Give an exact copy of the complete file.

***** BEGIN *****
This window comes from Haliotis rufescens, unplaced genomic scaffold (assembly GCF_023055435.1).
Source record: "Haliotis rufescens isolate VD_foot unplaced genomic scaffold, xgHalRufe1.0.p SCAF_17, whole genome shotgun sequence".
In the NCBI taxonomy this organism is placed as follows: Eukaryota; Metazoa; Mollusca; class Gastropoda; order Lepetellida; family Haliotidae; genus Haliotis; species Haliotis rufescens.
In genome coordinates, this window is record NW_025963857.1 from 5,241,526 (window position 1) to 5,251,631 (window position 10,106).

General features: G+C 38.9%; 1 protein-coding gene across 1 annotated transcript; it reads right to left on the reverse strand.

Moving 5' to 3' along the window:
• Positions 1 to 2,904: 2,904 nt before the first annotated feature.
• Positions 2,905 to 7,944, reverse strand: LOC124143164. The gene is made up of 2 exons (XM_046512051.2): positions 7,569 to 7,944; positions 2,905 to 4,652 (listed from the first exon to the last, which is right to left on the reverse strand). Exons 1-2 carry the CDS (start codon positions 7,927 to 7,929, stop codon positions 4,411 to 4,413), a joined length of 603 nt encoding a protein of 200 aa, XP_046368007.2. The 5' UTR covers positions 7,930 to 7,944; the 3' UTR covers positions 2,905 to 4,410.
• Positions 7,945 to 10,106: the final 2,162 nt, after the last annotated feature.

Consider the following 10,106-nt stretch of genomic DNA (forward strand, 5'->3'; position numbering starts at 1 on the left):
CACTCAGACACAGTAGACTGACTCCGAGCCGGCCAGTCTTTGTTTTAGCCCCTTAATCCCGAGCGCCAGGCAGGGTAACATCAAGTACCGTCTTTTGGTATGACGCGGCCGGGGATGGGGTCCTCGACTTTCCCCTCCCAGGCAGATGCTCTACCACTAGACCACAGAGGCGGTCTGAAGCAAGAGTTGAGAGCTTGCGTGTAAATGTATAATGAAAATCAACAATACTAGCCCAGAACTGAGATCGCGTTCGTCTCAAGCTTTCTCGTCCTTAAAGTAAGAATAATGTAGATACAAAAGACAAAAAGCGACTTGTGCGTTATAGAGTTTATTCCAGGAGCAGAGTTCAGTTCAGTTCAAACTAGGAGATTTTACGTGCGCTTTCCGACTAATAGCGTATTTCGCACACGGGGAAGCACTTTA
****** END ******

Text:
This window comes from Haliotis rufescens, unplaced genomic scaffold (assembly GCF_023055435.1).
Source record: "Haliotis rufescens isolate VD_foot unplaced genomic scaffold, xgHalRufe1.0.p SCAF_17, whole genome shotgun sequence".
In the NCBI taxonomy this organism is placed as follows: Eukaryota; Metazoa; Mollusca; class Gastropoda; order Lepetellida; family Haliotidae; genus Haliotis; species Haliotis rufescens.
In genome coordinates, this window is record NW_025963857.1 from 5,241,526 (window position 1) to 5,251,631 (window position 10,106).

General features: G+C 38.9%; 1 protein-coding gene across 1 annotated transcript; it reads right to left on the reverse strand.

Moving 5' to 3' along the window:
• Positions 1 to 2,904: 2,904 nt before the first annotated feature.
• Positions 2,905 to 7,944, reverse strand: LOC124143164. The gene is made up of 2 exons (XM_046512051.2): positions 7,569 to 7,944; positions 2,905 to 4,652 (listed from the first exon to the last, which is right to left on the reverse strand). Exons 1-2 carry the CDS (start codon positions 7,927 to 7,929, stop codon positions 4,411 to 4,413), a joined length of 603 nt encoding a protein of 200 aa, XP_046368007.2. The 5' UTR covers positions 7,930 to 7,944; the 3' UTR covers positions 2,905 to 4,410.
• Positions 7,945 to 10,106: the final 2,162 nt, after the last annotated feature.

Consider the following 10,106-nt stretch of genomic DNA (forward strand, 5'->3'; position numbering starts at 1 on the left):
CACTCAGACACAGTAGACTGACTCCGAGCCGGCCAGTCTTTGTTTTAGCCCCTTAATCCCGAGCGCCAGGCAGGGTAACATCAAGTACCGTCTTTTGGTATGACGCGGCCGGGGATGGGGTCCTCGACTTTCCCCTCCCAGGCAGATGCTCTACCACTAGACCACAGAGGCGGTCTGAAGCAAGAGTTGAGAGCTTGCGTGTAAATGTATAATGAAAATCAACAATACTAGCCCAGAACTGAGATCGCGTTCGTCTCAAGCTTTCTCGTCCTTAAAGTAAGAATAATGTAGATACAAAAGACAAAAAGCGACTTGTGCGTTATAGAGTTTATTCCAGGAGCAGAGTTCAGTTCAGTTCAAACTAGGAGATTTTACGTGCGCTTTCCGACTAATAGCGTATTTCGCACACGGGGAAGCACTTTA